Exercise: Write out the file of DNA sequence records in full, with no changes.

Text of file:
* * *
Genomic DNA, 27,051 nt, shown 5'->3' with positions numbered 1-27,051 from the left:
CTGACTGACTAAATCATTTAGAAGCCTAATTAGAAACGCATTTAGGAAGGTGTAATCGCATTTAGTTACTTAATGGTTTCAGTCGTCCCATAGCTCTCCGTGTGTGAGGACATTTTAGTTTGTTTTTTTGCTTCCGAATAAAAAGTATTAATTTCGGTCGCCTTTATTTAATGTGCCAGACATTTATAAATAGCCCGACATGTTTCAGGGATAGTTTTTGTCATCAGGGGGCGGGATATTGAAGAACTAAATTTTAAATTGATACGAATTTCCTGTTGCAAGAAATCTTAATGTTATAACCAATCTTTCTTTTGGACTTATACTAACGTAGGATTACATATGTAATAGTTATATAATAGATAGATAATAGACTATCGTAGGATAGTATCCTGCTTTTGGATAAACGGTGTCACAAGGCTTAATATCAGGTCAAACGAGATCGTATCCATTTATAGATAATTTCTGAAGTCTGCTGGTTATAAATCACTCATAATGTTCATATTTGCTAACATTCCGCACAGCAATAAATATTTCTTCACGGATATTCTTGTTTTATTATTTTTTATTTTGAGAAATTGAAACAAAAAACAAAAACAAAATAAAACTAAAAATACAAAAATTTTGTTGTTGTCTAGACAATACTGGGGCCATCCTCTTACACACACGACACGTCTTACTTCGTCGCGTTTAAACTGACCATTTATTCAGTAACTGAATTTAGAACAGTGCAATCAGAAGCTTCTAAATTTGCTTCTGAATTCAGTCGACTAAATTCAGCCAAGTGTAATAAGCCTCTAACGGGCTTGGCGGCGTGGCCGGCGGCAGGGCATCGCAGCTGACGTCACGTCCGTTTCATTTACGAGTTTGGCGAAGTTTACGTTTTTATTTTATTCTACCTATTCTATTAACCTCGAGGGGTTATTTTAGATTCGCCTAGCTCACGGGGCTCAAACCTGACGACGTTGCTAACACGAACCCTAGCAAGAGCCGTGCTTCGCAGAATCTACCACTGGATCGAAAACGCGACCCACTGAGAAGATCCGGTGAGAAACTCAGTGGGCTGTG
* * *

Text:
Genomic DNA, 27,051 nt, shown 5'->3' with positions numbered 1-27,051 from the left:
CTGACTGACTAAATCATTTAGAAGCCTAATTAGAAACGCATTTAGGAAGGTGTAATCGCATTTAGTTACTTAATGGTTTCAGTCGTCCCATAGCTCTCCGTGTGTGAGGACATTTTAGTTTGTTTTTTTGCTTCCGAATAAAAAGTATTAATTTCGGTCGCCTTTATTTAATGTGCCAGACATTTATAAATAGCCCGACATGTTTCAGGGATAGTTTTTGTCATCAGGGGGCGGGATATTGAAGAACTAAATTTTAAATTGATACGAATTTCCTGTTGCAAGAAATCTTAATGTTATAACCAATCTTTCTTTTGGACTTATACTAACGTAGGATTACATATGTAATAGTTATATAATAGATAGATAATAGACTATCGTAGGATAGTATCCTGCTTTTGGATAAACGGTGTCACAAGGCTTAATATCAGGTCAAACGAGATCGTATCCATTTATAGATAATTTCTGAAGTCTGCTGGTTATAAATCACTCATAATGTTCATATTTGCTAACATTCCGCACAGCAATAAATATTTCTTCACGGATATTCTTGTTTTATTATTTTTTATTTTGAGAAATTGAAACAAAAAACAAAAACAAAATAAAACTAAAAATACAAAAATTTTGTTGTTGTCTAGACAATACTGGGGCCATCCTCTTACACACACGACACGTCTTACTTCGTCGCGTTTAAACTGACCATTTATTCAGTAACTGAATTTAGAACAGTGCAATCAGAAGCTTCTAAATTTGCTTCTGAATTCAGTCGACTAAATTCAGCCAAGTGTAATAAGCCTCTAACGGGCTTGGCGGCGTGGCCGGCGGCAGGGCATCGCAGCTGACGTCACGTCCGTTTCATTTACGAGTTTGGCGAAGTTTACGTTTTTATTTTATTCTACCTATTCTATTAACCTCGAGGGGTTATTTTAGATTCGCCTAGCTCACGGGGCTCAAACCTGACGACGTTGCTAACACGAACCCTAGCAAGAGCCGTGCTTCGCAGAATCTACCACTGGATCGAAAACGCGACCCACTGAGAAGATCCGGTGAGAAACTCAGTGGGCTGTG